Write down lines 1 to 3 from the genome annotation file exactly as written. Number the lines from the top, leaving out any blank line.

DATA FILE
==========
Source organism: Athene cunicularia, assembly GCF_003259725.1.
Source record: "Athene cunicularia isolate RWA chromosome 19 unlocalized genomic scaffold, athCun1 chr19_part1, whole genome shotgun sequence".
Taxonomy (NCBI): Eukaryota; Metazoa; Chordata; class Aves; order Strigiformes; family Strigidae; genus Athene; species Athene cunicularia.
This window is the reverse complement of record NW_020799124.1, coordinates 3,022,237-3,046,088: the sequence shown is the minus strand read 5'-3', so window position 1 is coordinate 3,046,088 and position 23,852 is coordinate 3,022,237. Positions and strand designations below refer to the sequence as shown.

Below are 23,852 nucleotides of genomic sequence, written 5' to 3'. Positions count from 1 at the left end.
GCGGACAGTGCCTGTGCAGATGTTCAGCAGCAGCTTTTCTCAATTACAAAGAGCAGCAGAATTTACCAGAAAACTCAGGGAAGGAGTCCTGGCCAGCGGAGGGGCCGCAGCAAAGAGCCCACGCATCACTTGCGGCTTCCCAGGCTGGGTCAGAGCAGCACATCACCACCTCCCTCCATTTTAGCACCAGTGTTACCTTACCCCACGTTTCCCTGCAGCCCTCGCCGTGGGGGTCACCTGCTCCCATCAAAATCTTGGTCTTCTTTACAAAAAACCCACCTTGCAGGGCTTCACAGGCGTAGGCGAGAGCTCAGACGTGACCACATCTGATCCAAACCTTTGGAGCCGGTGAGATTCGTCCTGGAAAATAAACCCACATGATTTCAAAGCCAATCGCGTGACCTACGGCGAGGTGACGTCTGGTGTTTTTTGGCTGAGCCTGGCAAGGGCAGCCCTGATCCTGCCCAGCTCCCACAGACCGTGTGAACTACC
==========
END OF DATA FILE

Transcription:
Source organism: Athene cunicularia, assembly GCF_003259725.1.
Source record: "Athene cunicularia isolate RWA chromosome 19 unlocalized genomic scaffold, athCun1 chr19_part1, whole genome shotgun sequence".
Taxonomy (NCBI): Eukaryota; Metazoa; Chordata; class Aves; order Strigiformes; family Strigidae; genus Athene; species Athene cunicularia.